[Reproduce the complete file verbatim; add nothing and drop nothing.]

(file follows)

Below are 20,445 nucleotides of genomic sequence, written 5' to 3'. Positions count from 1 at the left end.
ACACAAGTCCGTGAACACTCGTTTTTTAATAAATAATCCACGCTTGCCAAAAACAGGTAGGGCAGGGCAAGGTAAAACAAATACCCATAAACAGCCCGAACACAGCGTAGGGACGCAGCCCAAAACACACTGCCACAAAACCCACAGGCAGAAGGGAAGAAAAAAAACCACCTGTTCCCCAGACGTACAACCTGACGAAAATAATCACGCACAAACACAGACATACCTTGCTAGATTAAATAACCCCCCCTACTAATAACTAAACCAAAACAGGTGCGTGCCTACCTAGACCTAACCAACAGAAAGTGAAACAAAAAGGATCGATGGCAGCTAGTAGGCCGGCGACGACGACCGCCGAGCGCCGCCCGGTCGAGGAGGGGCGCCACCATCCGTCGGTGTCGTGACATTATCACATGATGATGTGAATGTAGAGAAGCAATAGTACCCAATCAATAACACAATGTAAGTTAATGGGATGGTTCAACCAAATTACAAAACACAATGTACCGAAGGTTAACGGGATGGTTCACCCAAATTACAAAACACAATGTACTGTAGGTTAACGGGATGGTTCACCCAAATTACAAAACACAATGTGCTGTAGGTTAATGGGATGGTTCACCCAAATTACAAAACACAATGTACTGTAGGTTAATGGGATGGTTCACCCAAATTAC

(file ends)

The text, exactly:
Below are 20,445 nucleotides of genomic sequence, written 5' to 3'. Positions count from 1 at the left end.
ACACAAGTCCGTGAACACTCGTTTTTTAATAAATAATCCACGCTTGCCAAAAACAGGTAGGGCAGGGCAAGGTAAAACAAATACCCATAAACAGCCCGAACACAGCGTAGGGACGCAGCCCAAAACACACTGCCACAAAACCCACAGGCAGAAGGGAAGAAAAAAAACCACCTGTTCCCCAGACGTACAACCTGACGAAAATAATCACGCACAAACACAGACATACCTTGCTAGATTAAATAACCCCCCCTACTAATAACTAAACCAAAACAGGTGCGTGCCTACCTAGACCTAACCAACAGAAAGTGAAACAAAAAGGATCGATGGCAGCTAGTAGGCCGGCGACGACGACCGCCGAGCGCCGCCCGGTCGAGGAGGGGCGCCACCATCCGTCGGTGTCGTGACATTATCACATGATGATGTGAATGTAGAGAAGCAATAGTACCCAATCAATAACACAATGTAAGTTAATGGGATGGTTCAACCAAATTACAAAACACAATGTACCGAAGGTTAACGGGATGGTTCACCCAAATTACAAAACACAATGTACTGTAGGTTAACGGGATGGTTCACCCAAATTACAAAACACAATGTGCTGTAGGTTAATGGGATGGTTCACCCAAATTACAAAACACAATGTACTGTAGGTTAATGGGATGGTTCACCCAAATTAC